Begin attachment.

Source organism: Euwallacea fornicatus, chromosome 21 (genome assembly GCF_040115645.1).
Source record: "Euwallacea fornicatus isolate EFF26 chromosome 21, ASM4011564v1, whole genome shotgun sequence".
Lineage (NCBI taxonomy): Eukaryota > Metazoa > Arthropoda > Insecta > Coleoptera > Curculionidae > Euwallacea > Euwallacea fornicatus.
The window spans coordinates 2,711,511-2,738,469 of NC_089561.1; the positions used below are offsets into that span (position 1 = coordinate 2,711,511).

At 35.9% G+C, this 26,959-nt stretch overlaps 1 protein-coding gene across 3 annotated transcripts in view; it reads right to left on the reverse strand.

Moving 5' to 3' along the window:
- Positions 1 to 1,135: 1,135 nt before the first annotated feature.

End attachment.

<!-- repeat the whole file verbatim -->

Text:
Source organism: Euwallacea fornicatus, chromosome 21 (genome assembly GCF_040115645.1).
Source record: "Euwallacea fornicatus isolate EFF26 chromosome 21, ASM4011564v1, whole genome shotgun sequence".
Lineage (NCBI taxonomy): Eukaryota > Metazoa > Arthropoda > Insecta > Coleoptera > Curculionidae > Euwallacea > Euwallacea fornicatus.
The window spans coordinates 2,711,511-2,738,469 of NC_089561.1; the positions used below are offsets into that span (position 1 = coordinate 2,711,511).

At 35.9% G+C, this 26,959-nt stretch overlaps 1 protein-coding gene across 3 annotated transcripts in view; it reads right to left on the reverse strand.

Moving 5' to 3' along the window:
- Positions 1 to 1,135: 1,135 nt before the first annotated feature.